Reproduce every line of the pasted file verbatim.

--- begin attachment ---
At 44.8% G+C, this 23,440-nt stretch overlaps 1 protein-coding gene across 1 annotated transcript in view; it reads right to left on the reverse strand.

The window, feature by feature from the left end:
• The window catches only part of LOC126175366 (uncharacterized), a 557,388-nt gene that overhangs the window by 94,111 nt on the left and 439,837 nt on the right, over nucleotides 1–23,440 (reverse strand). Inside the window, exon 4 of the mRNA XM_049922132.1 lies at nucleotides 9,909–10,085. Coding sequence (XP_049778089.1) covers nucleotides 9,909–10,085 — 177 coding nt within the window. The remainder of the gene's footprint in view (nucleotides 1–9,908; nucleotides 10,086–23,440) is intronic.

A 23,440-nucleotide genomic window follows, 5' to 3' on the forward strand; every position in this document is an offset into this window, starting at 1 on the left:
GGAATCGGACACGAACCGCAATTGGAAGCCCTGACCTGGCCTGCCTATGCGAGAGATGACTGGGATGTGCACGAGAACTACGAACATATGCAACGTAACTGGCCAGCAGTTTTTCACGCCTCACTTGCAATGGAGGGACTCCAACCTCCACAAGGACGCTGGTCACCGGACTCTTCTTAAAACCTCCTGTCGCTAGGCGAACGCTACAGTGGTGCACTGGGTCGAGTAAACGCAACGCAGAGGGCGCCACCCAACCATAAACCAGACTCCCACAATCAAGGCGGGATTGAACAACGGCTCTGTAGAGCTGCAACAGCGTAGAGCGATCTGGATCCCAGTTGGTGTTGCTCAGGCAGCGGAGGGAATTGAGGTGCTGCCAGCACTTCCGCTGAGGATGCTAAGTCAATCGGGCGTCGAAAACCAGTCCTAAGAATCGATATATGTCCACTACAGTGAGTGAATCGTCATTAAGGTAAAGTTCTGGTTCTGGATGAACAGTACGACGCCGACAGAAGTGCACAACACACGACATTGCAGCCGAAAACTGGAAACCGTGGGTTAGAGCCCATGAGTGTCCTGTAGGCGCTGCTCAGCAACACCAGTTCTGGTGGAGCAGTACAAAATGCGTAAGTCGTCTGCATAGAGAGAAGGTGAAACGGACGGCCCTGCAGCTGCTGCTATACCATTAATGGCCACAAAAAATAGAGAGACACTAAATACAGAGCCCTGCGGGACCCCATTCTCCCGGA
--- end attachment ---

At 44.8% G+C, this 23,440-nt stretch overlaps 1 protein-coding gene across 1 annotated transcript in view; it reads right to left on the reverse strand.

The window, feature by feature from the left end:
• The window catches only part of LOC126175366 (uncharacterized), a 557,388-nt gene that overhangs the window by 94,111 nt on the left and 439,837 nt on the right, over nucleotides 1–23,440 (reverse strand). Inside the window, exon 4 of the mRNA XM_049922132.1 lies at nucleotides 9,909–10,085. Coding sequence (XP_049778089.1) covers nucleotides 9,909–10,085 — 177 coding nt within the window. The remainder of the gene's footprint in view (nucleotides 1–9,908; nucleotides 10,086–23,440) is intronic.

A 23,440-nucleotide genomic window follows, 5' to 3' on the forward strand; every position in this document is an offset into this window, starting at 1 on the left:
GGAATCGGACACGAACCGCAATTGGAAGCCCTGACCTGGCCTGCCTATGCGAGAGATGACTGGGATGTGCACGAGAACTACGAACATATGCAACGTAACTGGCCAGCAGTTTTTCACGCCTCACTTGCAATGGAGGGACTCCAACCTCCACAAGGACGCTGGTCACCGGACTCTTCTTAAAACCTCCTGTCGCTAGGCGAACGCTACAGTGGTGCACTGGGTCGAGTAAACGCAACGCAGAGGGCGCCACCCAACCATAAACCAGACTCCCACAATCAAGGCGGGATTGAACAACGGCTCTGTAGAGCTGCAACAGCGTAGAGCGATCTGGATCCCAGTTGGTGTTGCTCAGGCAGCGGAGGGAATTGAGGTGCTGCCAGCACTTCCGCTGAGGATGCTAAGTCAATCGGGCGTCGAAAACCAGTCCTAAGAATCGATATATGTCCACTACAGTGAGTGAATCGTCATTAAGGTAAAGTTCTGGTTCTGGATGAACAGTACGACGCCGACAGAAGTGCACAACACACGACATTGCAGCCGAAAACTGGAAACCGTGGGTTAGAGCCCATGAGTGTCCTGTAGGCGCTGCTCAGCAACACCAGTTCTGGTGGAGCAGTACAAAATGCGTAAGTCGTCTGCATAGAGAGAAGGTGAAACGGACGGCCCTGCAGCTGCTGCTATACCATTAATGGCCACAAAAAATAGAGAGACACTAAATACAGAGCCCTGCGGGACCCCATTCTCCCGGA